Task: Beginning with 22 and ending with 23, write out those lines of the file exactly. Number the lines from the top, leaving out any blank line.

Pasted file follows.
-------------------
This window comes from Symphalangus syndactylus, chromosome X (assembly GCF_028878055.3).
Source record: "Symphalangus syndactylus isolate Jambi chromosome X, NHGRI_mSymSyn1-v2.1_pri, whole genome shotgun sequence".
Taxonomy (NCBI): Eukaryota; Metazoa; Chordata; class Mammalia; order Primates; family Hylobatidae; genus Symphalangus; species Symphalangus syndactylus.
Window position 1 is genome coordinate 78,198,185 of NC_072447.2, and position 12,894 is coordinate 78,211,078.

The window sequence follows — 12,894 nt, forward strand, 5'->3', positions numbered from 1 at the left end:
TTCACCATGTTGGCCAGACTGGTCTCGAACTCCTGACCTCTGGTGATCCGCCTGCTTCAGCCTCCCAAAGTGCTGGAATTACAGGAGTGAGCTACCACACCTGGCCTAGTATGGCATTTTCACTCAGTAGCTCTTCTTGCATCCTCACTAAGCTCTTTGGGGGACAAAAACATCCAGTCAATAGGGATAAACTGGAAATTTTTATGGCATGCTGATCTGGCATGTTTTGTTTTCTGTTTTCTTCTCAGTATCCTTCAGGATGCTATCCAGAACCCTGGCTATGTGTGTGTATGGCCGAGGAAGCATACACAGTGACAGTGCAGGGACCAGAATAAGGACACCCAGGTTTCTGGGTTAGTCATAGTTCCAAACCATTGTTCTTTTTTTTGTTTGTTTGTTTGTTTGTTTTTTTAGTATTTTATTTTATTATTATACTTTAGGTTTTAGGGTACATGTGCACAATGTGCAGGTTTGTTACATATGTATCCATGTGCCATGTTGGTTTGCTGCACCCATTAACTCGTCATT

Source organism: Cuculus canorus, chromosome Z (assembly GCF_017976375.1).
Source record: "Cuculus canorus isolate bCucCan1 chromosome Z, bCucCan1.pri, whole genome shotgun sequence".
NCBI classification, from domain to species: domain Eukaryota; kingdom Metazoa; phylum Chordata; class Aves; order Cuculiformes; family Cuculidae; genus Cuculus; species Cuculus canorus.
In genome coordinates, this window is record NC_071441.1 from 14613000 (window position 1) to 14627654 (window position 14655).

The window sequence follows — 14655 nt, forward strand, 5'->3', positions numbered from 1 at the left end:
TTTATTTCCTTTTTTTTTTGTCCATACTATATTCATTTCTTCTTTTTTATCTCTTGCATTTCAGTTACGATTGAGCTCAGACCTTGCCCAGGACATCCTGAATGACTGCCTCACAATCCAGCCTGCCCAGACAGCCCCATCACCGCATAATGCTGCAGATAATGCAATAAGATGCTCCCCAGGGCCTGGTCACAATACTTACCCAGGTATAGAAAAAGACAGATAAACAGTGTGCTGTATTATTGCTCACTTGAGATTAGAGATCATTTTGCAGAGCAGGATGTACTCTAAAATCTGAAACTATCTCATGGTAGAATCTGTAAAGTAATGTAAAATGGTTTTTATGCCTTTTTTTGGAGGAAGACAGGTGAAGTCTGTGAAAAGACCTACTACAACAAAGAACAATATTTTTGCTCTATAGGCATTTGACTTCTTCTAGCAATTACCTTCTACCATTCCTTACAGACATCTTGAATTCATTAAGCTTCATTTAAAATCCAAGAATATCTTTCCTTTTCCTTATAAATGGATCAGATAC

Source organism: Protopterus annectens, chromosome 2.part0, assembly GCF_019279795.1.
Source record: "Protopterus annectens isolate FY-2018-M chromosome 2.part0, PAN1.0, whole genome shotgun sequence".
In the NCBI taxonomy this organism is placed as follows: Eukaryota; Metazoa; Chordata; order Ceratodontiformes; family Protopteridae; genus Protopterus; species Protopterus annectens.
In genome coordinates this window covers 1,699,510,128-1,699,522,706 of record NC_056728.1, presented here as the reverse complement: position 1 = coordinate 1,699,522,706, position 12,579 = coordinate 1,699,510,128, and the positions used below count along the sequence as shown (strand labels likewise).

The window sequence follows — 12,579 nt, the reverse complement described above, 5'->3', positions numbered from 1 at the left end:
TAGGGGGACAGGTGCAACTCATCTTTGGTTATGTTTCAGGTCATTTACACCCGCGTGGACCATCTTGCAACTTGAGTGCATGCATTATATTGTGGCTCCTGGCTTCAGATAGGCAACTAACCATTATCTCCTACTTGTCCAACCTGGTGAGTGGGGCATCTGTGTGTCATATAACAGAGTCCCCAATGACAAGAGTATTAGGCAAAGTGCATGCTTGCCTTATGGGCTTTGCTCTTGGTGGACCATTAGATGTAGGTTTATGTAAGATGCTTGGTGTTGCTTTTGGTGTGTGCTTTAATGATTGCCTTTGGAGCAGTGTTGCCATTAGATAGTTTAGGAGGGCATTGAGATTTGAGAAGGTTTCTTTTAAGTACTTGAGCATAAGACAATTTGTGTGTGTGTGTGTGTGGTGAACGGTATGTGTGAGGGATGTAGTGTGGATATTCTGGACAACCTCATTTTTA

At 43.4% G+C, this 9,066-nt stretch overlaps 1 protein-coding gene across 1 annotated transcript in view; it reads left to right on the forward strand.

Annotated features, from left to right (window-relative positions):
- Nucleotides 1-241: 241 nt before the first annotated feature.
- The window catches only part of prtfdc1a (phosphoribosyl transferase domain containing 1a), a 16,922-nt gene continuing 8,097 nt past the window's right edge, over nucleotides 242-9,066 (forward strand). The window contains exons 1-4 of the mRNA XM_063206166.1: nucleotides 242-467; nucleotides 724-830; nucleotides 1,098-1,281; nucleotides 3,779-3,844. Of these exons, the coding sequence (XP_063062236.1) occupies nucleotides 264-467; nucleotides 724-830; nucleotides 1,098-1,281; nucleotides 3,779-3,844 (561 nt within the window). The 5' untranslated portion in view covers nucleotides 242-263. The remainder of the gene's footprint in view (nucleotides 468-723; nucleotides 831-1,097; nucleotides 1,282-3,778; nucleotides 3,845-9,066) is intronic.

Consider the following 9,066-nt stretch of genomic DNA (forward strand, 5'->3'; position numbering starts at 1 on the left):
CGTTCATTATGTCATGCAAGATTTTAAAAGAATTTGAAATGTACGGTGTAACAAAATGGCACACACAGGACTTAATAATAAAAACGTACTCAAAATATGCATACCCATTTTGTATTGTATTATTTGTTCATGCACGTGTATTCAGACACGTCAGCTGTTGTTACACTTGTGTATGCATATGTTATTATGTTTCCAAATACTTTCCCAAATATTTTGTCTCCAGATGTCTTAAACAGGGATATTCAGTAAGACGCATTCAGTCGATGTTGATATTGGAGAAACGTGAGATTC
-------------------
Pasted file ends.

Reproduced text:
- The window catches only part of prtfdc1a (phosphoribosyl transferase domain containing 1a), a 16,922-nt gene continuing 8,097 nt past the window's right edge, over nucleotides 242-9,066 (forward strand). The window contains exons 1-4 of the mRNA XM_063206166.1: nucleotides 242-467; nucleotides 724-830; nucleotides 1,098-1,281; nucleotides 3,779-3,844. Of these exons, the coding sequence (XP_063062236.1) occupies nucleotides 264-467; nucleotides 724-830; nucleotides 1,098-1,281; nucleotides 3,779-3,844 (561 nt within the window). The 5' untranslated portion in view covers nucleotides 242-263. The remainder of the gene's footprint in view (nucleotides 468-723; nucleotides 831-1,097; nucleotides 1,282-3,778; nucleotides 3,845-9,066) is intronic.

Consider the following 9,066-nt stretch of genomic DNA (forward strand, 5'->3'; position numbering starts at 1 on the left):